That’s how strong and immediate the connection can be. It was just a matter of convincing me to adopt again.

After bringing Ava home, we quickly realized that we were getting a little old to manage such a large family – especially with an energetic toddler still in diapers. If we adopted again, we knew the child would have to be a little older.

April showed me the photolisting bio of the 8-year-old cutie she hoped to adopt. I admire my wife’s big heart and, trusting she’d already considered all possible ramifications of introducing another child into the family, I agreed. By now accustomed to a family in constant growth, our kids also mostly took the idea in stride. After the high-energy experience of Ava, however, they were definitely relieved to find out we were planning to adopt an older child.

We’d done it… We had decided to adopt again.

This time, however, the proverbial cart was in front of the proverbial horse. Rather than do the paper chase and then wait to be matched, we’d already matched ourselves with this girl. We felt a real sense of urgency, knowing this little girl in China was awaiting an imminent adoption. We wanted to get to her as quickly as possible. I imagined a giant looming clock with an incessantly ticking second hand.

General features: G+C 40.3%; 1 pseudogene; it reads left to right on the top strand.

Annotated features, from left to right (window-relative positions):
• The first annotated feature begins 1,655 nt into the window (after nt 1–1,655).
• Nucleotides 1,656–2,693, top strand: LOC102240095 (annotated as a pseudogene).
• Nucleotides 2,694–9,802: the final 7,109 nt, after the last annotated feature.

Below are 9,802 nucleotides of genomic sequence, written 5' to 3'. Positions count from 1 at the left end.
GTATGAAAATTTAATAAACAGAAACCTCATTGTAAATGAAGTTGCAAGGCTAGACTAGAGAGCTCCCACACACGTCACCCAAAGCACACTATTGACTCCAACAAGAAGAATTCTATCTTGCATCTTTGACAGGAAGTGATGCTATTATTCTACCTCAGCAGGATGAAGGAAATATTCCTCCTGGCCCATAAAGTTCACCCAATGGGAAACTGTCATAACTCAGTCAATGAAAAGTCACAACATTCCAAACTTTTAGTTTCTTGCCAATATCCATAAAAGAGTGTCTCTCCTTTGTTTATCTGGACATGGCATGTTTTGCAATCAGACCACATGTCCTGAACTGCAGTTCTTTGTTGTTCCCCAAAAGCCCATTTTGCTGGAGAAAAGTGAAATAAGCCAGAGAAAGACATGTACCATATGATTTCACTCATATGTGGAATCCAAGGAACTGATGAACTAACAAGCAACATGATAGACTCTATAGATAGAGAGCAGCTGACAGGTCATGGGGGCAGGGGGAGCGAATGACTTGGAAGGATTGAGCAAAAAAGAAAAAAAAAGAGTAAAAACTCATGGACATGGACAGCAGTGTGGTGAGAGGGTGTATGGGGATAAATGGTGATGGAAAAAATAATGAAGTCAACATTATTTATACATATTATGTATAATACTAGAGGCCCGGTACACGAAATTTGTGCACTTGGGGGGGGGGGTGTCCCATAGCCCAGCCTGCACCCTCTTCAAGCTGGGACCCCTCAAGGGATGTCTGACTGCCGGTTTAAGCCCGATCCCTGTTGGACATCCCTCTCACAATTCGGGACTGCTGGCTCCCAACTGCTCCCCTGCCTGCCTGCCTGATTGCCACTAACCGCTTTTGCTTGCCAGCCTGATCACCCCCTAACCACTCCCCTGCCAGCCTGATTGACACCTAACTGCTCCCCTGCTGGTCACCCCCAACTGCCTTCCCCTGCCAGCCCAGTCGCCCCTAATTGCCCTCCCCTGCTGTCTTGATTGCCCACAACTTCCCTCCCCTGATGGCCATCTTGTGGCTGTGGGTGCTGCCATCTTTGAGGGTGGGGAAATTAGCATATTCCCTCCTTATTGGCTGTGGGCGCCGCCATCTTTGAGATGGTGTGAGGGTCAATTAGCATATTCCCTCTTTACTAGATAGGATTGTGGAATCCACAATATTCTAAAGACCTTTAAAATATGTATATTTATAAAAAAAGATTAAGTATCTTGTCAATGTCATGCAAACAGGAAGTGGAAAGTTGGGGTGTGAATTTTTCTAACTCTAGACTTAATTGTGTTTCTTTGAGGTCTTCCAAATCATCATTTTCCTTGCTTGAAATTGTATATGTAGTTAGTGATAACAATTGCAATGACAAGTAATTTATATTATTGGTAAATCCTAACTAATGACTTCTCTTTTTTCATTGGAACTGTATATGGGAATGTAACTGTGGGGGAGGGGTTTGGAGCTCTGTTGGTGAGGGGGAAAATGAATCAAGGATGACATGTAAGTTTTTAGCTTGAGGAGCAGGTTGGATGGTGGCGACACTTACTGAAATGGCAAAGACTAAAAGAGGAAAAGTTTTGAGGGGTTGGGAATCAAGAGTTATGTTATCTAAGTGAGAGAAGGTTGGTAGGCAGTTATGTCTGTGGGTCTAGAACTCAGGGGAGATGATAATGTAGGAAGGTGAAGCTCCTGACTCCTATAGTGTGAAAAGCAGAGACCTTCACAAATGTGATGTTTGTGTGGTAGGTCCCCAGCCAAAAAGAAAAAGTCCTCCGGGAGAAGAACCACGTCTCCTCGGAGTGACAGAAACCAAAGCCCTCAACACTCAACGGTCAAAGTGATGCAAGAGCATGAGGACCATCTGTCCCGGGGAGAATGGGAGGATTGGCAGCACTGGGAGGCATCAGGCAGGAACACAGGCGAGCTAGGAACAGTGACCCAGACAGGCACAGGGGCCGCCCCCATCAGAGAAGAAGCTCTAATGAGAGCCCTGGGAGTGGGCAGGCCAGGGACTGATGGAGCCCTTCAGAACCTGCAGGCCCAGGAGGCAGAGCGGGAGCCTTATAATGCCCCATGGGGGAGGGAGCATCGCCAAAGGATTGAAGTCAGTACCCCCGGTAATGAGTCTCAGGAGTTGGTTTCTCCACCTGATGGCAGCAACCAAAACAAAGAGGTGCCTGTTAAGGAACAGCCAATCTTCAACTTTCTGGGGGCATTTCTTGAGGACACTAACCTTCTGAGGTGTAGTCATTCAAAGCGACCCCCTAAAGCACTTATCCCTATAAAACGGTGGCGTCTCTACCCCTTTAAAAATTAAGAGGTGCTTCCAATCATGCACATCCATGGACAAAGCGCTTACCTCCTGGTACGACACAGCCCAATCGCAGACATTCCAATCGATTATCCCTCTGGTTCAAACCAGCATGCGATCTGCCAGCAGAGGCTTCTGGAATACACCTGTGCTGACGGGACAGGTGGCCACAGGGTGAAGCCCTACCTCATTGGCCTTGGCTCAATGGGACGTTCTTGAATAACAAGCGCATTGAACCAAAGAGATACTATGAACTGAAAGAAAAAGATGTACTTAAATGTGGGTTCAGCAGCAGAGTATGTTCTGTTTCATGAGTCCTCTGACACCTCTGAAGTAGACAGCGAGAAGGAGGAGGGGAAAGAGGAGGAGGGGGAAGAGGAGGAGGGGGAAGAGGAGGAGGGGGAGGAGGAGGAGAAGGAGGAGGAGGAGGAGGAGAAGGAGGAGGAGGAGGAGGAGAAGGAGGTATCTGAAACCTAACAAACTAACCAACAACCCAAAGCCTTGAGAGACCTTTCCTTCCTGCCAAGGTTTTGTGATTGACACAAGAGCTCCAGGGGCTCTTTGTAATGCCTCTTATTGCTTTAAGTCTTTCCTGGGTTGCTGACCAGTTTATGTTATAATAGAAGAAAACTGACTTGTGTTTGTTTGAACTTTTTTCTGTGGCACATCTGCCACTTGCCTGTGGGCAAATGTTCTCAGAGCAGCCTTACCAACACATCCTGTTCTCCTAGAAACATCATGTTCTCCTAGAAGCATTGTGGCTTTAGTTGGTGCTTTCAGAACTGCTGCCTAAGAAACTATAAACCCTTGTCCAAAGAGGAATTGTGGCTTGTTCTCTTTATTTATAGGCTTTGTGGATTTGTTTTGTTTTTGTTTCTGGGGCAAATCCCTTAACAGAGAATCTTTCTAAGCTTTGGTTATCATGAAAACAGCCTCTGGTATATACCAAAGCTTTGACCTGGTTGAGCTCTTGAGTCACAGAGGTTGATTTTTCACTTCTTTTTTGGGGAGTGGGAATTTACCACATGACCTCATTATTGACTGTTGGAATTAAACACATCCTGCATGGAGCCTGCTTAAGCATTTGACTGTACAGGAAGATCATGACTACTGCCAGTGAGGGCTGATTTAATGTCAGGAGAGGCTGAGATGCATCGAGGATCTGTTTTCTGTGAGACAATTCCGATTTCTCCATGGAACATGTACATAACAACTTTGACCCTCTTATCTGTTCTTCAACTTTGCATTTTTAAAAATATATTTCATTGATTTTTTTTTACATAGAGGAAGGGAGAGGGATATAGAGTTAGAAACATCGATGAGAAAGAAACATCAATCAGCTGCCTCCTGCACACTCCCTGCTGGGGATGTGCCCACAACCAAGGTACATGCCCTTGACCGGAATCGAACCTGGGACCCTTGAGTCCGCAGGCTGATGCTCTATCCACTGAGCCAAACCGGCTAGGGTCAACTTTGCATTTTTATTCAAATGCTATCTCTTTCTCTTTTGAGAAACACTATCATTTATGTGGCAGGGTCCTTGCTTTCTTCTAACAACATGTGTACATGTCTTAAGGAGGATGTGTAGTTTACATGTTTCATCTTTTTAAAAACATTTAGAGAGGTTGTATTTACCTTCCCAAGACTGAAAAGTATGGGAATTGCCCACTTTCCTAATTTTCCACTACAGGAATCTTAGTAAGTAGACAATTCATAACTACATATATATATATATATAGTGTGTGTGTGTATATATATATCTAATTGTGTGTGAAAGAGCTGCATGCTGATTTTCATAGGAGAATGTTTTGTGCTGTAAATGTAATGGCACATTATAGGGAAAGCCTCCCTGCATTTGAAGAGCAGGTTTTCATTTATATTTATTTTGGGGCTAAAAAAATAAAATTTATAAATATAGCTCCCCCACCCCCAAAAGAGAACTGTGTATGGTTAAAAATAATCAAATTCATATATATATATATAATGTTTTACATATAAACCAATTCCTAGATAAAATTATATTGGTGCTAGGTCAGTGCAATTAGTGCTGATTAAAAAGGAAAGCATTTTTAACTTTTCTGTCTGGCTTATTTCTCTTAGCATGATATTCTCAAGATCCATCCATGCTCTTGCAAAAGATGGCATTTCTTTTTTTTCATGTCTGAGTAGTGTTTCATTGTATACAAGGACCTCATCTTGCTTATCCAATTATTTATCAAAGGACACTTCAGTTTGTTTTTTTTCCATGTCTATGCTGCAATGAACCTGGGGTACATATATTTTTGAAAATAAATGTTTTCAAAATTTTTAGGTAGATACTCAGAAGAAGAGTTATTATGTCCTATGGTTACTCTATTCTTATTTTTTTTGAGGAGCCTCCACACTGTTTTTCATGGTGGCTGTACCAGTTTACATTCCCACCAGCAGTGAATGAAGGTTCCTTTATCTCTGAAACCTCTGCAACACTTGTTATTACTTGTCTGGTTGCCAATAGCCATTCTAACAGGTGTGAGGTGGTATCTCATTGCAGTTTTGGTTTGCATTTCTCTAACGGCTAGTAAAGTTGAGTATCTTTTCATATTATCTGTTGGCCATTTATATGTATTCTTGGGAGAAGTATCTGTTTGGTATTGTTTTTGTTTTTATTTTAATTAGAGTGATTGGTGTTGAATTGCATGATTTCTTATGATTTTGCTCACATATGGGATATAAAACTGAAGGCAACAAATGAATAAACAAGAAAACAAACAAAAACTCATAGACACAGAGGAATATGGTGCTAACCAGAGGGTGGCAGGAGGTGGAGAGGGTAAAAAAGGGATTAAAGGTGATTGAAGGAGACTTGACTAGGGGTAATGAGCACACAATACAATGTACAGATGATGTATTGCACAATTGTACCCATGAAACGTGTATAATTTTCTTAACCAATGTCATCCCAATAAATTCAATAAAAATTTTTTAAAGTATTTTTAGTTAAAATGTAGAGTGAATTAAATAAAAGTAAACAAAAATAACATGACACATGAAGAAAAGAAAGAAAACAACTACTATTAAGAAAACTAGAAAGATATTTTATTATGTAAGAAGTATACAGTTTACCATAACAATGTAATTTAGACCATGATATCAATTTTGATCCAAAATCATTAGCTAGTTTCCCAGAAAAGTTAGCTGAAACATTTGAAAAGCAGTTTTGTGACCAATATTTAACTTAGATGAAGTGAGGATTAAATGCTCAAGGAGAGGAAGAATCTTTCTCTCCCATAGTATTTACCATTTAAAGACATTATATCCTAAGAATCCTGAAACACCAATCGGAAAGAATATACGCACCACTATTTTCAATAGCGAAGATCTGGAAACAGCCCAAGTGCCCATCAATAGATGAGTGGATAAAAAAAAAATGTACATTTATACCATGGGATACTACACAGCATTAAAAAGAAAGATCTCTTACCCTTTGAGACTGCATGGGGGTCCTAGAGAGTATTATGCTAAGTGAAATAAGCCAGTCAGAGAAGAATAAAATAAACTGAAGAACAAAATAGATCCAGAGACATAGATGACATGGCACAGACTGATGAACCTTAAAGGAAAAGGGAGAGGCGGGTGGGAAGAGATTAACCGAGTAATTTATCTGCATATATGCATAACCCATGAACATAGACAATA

Let the freak-out commence. Continue reading “A Journey of Hope from a Father’s Perspective”

There’s Always More Love to Give

PHOTOS BY REBECCA S. GRATZ/THE WORLD-HERALD Sarah Kolb, one of Sandy and Ed's three biological daughters, leans over to check out Lucas’ book from China.

Recently, we at Holt celebrated the 14th birthday of Lucas Kolb — a boy adopted from China in just the knick of time!  When he turned 14, he would no longer be eligible for adoption. Although they already had four adopted sons at home, Ed and Sandy Kolb of Nebraska found they still had more love to give. With the deadline looming, the Kolbs opened their hearts to not just one, but two older boys.  Lucas, and Christian, age 11.